This past month we conducted a mini-poll on www.bptrends.com and asked readers to describe their organization’s commitment to a business process architecture. The response spread over a variety of options.
12% suggested that any business process architecture their organization had been developed by IT in conjunction with an enterprise architecture.
The majority, 30% said their organization had a business process architecture, but the architecture was not comprehensive nor was it maintained.
Only 9% said their organization had an architecture that described all their major business processes and that it was actively used to track results.
These answers are drawn from a rather small sample and one can’t put too much confidence in them, but, as with several other of our small polls, they seem to reflect what we know about the market. About 50% of the organizations don’t have a business process architecture. Forty percent have one that isn’t used by business people. A little less than 10% have a process architecture that is actively used by the business people of the organization.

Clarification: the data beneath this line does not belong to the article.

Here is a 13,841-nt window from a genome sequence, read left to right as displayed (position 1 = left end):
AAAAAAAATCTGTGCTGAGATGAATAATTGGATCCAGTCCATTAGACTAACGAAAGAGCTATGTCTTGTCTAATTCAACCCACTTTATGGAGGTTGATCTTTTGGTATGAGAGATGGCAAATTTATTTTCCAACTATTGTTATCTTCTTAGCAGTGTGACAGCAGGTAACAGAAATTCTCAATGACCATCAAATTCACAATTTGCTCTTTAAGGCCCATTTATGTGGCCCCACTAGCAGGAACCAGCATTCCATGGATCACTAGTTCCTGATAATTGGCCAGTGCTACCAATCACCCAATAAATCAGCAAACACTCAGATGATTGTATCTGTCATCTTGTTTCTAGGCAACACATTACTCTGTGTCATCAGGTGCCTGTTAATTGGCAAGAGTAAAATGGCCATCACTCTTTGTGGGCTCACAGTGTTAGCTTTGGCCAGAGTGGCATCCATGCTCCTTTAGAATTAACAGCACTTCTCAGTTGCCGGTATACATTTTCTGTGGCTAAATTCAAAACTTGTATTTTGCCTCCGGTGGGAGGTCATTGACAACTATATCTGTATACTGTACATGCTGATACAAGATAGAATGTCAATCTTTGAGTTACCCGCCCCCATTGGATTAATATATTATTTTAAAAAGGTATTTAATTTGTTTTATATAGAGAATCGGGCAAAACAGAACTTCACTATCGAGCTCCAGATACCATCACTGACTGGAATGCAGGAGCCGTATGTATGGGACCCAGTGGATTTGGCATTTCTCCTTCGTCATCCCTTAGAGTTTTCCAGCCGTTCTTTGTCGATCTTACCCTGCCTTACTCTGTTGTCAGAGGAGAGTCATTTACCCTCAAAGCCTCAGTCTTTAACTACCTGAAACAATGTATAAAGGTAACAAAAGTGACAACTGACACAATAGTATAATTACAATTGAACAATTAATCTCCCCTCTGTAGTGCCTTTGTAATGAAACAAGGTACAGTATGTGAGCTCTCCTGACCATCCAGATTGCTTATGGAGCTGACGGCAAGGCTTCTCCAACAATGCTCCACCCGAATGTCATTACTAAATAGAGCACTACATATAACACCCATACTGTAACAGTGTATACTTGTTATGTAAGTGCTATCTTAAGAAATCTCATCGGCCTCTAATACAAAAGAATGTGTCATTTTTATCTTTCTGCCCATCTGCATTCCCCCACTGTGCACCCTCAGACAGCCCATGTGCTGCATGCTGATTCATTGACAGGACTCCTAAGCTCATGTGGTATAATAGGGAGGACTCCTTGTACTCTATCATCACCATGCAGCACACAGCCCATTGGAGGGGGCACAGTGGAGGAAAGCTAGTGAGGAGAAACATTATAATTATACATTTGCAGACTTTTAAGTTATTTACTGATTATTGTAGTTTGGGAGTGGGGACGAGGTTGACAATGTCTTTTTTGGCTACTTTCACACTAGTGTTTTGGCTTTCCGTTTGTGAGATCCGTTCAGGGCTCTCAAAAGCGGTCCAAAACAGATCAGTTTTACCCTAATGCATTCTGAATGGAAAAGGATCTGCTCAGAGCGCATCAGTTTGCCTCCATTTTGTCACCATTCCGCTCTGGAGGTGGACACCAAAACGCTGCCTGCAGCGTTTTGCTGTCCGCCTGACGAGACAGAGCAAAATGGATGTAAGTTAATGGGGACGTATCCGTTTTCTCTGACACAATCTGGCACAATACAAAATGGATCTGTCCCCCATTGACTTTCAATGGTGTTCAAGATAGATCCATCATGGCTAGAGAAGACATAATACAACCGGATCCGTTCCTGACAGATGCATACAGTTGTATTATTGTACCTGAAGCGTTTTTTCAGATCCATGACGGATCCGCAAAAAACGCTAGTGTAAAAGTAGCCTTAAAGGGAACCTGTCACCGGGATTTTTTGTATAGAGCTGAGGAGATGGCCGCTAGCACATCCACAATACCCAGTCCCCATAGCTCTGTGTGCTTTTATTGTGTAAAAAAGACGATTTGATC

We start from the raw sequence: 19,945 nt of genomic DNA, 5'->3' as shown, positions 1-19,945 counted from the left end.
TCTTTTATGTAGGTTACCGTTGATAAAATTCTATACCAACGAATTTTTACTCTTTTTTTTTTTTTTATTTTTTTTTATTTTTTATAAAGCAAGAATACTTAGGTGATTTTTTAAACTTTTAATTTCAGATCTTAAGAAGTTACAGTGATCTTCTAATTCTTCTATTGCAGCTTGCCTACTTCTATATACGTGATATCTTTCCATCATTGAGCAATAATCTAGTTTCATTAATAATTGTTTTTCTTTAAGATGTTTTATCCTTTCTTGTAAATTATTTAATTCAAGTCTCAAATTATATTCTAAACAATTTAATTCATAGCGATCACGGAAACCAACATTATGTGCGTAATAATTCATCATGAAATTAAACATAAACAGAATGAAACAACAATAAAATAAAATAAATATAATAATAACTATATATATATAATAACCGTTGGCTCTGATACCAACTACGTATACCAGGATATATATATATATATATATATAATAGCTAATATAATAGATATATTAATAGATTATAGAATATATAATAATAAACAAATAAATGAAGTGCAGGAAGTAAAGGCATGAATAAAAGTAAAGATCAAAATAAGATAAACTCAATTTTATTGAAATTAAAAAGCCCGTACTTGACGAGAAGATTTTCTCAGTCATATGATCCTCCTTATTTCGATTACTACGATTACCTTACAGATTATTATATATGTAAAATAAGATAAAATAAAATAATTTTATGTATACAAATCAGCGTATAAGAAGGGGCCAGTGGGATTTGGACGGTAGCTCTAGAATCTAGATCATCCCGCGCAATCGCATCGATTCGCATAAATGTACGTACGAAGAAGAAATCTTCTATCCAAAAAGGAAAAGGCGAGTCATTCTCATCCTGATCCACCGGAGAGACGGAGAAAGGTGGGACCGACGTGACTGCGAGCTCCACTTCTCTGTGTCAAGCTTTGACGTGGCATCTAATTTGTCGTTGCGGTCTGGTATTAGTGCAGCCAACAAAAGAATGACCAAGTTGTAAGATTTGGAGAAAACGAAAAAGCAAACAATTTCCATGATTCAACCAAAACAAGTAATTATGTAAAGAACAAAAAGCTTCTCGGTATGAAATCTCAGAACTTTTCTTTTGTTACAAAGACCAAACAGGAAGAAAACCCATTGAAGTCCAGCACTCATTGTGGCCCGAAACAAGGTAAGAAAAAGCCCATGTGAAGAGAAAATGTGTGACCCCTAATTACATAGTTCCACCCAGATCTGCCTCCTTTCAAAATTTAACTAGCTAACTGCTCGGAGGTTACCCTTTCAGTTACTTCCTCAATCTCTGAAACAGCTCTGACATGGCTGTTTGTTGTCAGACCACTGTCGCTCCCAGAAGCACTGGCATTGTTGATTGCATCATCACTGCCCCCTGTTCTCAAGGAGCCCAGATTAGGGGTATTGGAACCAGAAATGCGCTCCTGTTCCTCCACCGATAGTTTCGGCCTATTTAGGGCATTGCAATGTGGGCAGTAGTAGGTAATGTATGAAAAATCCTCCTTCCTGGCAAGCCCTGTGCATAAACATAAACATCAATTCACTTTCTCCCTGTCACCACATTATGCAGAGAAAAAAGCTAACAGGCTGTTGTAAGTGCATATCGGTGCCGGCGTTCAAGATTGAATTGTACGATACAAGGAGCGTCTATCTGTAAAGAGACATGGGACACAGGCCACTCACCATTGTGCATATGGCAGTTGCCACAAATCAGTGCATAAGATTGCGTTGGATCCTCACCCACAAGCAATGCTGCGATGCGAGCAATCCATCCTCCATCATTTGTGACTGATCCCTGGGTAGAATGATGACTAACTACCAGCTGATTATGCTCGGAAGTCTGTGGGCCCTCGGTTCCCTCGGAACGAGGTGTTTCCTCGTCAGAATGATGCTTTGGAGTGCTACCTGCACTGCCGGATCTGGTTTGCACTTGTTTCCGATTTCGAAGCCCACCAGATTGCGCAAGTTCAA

In part this reflects the process maturity of the organization’s involved. Only the more mature organizations know or care enough about processes to want to continuously track process performance and to really study how their major processes interact. Most organization’s simply focus on specific processes and seek incremental improvements.